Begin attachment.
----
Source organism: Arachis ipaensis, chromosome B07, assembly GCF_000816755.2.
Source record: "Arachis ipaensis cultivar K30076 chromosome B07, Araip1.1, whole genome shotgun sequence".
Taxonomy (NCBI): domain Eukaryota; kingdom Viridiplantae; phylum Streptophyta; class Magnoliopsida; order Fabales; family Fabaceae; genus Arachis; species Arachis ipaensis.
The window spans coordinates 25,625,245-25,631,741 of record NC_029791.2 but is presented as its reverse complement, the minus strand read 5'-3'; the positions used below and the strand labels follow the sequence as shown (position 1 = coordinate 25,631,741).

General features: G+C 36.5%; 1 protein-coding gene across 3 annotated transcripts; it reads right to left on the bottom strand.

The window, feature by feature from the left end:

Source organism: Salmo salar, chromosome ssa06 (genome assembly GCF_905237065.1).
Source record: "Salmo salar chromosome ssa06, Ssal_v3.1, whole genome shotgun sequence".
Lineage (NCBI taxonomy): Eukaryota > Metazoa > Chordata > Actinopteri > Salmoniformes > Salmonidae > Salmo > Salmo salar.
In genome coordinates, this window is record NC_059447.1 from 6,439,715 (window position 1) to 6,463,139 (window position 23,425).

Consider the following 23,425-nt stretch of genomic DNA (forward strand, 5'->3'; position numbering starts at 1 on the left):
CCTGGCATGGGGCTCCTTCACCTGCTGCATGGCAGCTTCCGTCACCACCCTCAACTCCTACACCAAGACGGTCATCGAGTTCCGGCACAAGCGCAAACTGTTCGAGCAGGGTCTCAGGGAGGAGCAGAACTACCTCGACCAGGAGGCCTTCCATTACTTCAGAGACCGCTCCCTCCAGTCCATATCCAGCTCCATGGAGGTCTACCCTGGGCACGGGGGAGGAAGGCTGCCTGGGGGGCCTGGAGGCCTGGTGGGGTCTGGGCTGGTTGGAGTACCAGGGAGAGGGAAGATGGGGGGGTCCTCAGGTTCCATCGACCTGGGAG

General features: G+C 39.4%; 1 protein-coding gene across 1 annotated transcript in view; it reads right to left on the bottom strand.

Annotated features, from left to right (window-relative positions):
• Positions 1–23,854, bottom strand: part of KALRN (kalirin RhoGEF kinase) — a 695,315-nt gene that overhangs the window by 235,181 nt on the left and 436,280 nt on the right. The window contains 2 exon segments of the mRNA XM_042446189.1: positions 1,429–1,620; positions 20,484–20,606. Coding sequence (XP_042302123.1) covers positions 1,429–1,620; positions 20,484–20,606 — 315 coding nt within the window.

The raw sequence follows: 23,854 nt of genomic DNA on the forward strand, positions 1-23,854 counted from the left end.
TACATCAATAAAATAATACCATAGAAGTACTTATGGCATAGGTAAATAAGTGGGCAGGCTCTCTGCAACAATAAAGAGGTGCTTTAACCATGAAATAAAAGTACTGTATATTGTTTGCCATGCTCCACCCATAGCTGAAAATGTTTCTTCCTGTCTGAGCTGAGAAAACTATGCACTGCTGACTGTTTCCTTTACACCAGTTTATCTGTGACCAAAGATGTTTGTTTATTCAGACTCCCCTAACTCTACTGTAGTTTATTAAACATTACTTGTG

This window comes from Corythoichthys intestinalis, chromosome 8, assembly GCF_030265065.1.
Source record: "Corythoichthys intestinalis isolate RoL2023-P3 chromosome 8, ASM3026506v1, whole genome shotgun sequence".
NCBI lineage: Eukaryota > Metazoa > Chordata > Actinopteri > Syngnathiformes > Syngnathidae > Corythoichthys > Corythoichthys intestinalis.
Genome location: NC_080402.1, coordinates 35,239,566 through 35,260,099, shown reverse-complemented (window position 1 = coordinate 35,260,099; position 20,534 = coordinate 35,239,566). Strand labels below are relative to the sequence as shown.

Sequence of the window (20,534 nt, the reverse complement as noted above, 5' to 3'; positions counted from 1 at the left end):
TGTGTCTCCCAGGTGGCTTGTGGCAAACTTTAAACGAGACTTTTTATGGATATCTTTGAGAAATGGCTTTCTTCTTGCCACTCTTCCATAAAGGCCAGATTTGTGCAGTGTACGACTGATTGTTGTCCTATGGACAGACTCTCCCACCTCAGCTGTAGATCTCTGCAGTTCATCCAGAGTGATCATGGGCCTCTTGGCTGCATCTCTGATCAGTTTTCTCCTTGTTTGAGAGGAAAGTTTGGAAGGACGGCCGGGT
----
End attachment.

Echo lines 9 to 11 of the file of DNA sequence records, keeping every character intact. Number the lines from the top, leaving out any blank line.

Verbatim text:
Lineage (NCBI taxonomy): Eukaryota > Metazoa > Chordata > Actinopteri > Salmoniformes > Salmonidae > Salmo > Salmo salar.
In genome coordinates, this window is record NC_059447.1 from 6,439,715 (window position 1) to 6,463,139 (window position 23,425).

Consider the following 23,425-nt stretch of genomic DNA (forward strand, 5'->3'; position numbering starts at 1 on the left):